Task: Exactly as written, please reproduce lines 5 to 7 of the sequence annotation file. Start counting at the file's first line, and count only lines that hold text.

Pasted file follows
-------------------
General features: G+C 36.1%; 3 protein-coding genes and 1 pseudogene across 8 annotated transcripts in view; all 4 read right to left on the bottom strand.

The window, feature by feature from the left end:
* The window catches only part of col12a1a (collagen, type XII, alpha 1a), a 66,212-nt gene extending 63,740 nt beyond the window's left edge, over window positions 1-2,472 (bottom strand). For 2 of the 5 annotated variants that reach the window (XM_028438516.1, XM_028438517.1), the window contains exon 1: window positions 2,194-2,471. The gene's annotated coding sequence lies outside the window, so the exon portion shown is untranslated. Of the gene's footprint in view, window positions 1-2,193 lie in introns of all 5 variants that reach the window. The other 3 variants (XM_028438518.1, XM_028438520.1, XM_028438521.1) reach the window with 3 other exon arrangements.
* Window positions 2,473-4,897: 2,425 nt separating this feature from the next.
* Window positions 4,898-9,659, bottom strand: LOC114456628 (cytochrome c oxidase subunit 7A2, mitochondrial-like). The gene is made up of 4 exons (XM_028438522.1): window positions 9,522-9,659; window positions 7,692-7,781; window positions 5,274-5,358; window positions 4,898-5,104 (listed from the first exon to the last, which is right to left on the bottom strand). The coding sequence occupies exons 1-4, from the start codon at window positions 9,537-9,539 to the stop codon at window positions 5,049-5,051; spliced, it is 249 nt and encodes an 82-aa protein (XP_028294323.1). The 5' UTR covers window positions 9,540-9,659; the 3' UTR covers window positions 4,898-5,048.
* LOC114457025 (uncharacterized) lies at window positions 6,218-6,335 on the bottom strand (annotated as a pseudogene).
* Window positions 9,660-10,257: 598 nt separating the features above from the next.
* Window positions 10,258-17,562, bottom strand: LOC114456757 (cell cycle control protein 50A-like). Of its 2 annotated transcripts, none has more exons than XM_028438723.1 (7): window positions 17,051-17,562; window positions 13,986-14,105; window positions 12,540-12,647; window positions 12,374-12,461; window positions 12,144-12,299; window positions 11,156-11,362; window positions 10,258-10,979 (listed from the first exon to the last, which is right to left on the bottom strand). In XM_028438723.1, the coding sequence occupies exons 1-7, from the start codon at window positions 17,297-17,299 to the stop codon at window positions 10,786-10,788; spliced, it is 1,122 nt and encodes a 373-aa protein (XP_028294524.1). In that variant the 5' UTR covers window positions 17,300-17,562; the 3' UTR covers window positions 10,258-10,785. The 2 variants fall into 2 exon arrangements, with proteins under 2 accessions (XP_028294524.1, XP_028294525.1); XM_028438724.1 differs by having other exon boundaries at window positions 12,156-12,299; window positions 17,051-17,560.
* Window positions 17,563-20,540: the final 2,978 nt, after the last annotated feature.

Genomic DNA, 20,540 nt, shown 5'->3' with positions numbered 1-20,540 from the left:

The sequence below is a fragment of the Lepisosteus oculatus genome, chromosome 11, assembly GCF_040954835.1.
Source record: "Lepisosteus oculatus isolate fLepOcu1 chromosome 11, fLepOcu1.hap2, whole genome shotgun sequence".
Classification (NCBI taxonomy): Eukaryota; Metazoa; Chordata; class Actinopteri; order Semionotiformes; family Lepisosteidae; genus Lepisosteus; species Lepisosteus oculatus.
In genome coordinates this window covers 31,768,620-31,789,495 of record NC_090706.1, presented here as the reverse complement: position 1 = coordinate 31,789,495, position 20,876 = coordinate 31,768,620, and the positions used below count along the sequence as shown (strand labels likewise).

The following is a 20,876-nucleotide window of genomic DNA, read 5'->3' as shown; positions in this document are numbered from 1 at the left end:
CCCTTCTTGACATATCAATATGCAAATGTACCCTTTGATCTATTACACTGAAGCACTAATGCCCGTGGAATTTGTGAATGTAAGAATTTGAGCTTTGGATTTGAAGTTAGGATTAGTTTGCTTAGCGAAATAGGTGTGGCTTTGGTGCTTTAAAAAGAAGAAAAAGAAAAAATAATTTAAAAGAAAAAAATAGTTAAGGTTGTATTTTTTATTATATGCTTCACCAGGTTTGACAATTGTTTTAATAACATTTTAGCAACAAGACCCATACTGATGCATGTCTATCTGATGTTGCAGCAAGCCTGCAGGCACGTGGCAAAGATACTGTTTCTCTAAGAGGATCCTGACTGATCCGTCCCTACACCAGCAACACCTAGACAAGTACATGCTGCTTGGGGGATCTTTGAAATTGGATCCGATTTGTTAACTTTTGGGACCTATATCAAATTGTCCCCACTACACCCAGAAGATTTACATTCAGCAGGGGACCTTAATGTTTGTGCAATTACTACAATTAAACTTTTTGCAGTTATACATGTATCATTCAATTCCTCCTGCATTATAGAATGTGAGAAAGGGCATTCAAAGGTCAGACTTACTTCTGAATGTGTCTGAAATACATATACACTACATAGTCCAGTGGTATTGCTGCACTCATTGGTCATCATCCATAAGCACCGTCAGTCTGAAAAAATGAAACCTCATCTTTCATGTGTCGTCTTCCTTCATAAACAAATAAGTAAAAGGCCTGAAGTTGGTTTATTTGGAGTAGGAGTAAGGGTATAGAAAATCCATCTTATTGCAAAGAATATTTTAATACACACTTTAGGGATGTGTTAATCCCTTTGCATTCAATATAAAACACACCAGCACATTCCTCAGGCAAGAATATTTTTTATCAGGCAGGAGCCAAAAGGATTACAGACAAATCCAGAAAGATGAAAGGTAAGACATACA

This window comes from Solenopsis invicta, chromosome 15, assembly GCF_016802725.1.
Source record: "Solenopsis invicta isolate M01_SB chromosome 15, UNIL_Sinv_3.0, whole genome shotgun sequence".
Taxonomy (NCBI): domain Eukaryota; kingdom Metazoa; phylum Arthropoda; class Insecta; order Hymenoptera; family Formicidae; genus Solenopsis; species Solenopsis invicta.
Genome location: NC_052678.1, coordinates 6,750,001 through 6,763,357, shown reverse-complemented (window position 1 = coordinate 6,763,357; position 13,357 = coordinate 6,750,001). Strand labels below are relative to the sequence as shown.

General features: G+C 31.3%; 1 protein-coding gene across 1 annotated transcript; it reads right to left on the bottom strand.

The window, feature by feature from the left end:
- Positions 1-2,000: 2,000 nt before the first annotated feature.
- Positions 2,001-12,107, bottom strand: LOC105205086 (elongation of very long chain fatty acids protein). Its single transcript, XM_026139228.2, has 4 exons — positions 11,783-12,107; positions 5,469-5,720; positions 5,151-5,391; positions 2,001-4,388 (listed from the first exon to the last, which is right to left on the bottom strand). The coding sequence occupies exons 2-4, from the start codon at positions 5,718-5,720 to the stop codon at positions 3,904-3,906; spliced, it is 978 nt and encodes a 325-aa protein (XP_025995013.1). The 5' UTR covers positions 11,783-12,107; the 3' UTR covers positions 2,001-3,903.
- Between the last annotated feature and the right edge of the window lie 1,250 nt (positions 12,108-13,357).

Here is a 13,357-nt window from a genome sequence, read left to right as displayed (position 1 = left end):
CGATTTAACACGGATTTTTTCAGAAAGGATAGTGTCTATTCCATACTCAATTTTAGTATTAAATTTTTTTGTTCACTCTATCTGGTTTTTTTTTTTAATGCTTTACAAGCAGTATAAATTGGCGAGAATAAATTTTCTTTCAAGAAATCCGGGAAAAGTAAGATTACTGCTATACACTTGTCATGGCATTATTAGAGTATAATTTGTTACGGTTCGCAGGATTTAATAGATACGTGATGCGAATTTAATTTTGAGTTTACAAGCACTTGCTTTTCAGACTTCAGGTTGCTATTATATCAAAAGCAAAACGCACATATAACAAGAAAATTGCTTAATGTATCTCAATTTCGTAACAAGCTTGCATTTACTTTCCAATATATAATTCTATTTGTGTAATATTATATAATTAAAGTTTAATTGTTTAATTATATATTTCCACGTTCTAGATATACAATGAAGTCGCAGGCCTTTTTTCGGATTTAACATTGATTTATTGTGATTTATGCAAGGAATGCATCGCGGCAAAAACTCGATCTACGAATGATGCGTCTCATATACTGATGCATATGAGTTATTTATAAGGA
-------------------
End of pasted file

* Window positions 4,898-9,659, bottom strand: LOC114456628 (cytochrome c oxidase subunit 7A2, mitochondrial-like). The gene is made up of 4 exons (XM_028438522.1): window positions 9,522-9,659; window positions 7,692-7,781; window positions 5,274-5,358; window positions 4,898-5,104 (listed from the first exon to the last, which is right to left on the bottom strand). The coding sequence occupies exons 1-4, from the start codon at window positions 9,537-9,539 to the stop codon at window positions 5,049-5,051; spliced, it is 249 nt and encodes an 82-aa protein (XP_028294323.1). The 5' UTR covers window positions 9,540-9,659; the 3' UTR covers window positions 4,898-5,048.
* LOC114457025 (uncharacterized) lies at window positions 6,218-6,335 on the bottom strand (annotated as a pseudogene).
* Window positions 9,660-10,257: 598 nt separating the features above from the next.